View full screen - View 1 of Lot 522. Venus and Adonis resting in an extensive landscape, with Cupid and hunting dogs and their quarries.
522

Roelandt Savery | Cornelis Cornelisz. van Haarlem

Venus and Adonis resting in an extensive landscape, with Cupid and hunting dogs and their quarries

Estimate:

150,000

to
- 200,000 USD

Property from the Estate of Paul Kasmin

Roelandt Savery | Cornelis Cornelisz. van Haarlem

Roelandt Savery | Cornelis Cornelisz. van Haarlem

Venus and Adonis resting in an extensive landscape, with Cupid and hunting dogs and their quarries

Venus and Adonis resting in an extensive landscape, with Cupid and hunting dogs and their quarries

Estimate:

150,000

to
- 200,000 USD

Lot sold:

151,200

USD

Property from the Estate of Paul Kasmin

Cornelis Cornelisz. van Haarlem, Roelandt Savery

Haarlem 1562 - 1638

Venus and Adonis resting in an extensive landscape, with Cupid and hunting dogs and their quarries


signed with monogram and dated on the bank: CvH / 16[...]0

oil on oak panel

panel: 29 1/8 by 40 1/8 in.; 74 by 101.8 cm.

framed: 36 1/2 by 47 in.; 92.7 by 119.4 cm.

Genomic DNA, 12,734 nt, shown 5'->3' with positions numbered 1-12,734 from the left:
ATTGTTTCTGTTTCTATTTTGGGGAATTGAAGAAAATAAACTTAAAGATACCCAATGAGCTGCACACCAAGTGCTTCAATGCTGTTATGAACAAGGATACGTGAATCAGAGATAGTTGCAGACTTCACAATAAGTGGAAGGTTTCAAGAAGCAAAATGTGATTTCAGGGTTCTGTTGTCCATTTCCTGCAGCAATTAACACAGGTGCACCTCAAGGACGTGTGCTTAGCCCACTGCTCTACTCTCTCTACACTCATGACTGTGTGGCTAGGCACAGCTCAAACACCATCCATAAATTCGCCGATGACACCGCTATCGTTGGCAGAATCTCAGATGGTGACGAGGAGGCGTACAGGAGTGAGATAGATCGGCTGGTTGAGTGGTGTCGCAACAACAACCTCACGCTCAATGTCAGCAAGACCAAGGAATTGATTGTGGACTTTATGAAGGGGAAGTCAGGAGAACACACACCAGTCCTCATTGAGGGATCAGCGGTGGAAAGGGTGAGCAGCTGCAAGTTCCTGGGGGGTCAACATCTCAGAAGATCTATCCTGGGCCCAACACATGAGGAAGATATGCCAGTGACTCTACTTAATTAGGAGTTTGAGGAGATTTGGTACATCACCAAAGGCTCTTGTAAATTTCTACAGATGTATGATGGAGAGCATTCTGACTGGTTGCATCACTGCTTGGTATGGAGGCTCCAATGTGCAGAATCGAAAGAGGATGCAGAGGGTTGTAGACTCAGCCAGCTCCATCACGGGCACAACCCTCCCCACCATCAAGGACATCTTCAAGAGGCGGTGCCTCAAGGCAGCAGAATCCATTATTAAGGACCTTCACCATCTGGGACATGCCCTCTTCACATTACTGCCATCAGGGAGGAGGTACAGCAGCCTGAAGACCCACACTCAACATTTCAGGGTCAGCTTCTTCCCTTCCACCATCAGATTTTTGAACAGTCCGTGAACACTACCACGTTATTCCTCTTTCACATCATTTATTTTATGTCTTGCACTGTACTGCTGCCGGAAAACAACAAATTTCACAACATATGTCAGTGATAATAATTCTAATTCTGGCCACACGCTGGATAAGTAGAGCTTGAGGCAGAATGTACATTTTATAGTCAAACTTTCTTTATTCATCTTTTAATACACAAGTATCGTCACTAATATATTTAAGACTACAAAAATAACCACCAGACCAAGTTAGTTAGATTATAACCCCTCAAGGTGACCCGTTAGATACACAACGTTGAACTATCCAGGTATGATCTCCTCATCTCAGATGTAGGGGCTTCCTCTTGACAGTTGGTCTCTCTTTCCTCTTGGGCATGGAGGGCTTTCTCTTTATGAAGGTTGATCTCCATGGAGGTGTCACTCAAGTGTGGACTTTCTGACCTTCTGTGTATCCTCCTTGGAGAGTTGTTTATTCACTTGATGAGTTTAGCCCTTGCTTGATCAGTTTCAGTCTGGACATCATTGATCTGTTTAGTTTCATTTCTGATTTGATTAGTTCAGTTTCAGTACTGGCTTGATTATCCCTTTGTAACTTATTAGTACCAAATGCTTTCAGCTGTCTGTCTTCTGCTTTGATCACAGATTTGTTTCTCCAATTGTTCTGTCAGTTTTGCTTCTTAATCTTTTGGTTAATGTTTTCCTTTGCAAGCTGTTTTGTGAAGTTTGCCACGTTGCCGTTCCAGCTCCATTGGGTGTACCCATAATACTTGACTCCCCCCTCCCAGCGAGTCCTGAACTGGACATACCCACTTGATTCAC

The support consists of two panels: a smaller, thinned panel at center containing the figures has been inset into the larger overall oak panel, which itself consists of 3 planks supported by bars along the joints. An additional smaller bar reinforces an older crack in the top right corner. The recto of the panel presents a beautiful image with colors and details nicely preserved. The smaller panel is only noticeable in raking light and the painting has been seamlessly blended around the smaller scene to integrate it into the larger scene. Under UV inspection, some retouching is visible in the dark shadows and some parts of the flesh tones in the original smaller panel. The dark area of vegetation to the left of the larger dog in the small panel fluoresces as an area of repair. There is also a short slanting scar (about 4cm long) to the lower right of Apollo just above his drapery on the seat. The larger landscape scene shows very little restoration, apart from retouching along the panel joins and some recent strengthening of shadows on the leaves, especially along the left side. The painting presents very well and is ready to hang in its present state. Offered in a simply carved wooden frame.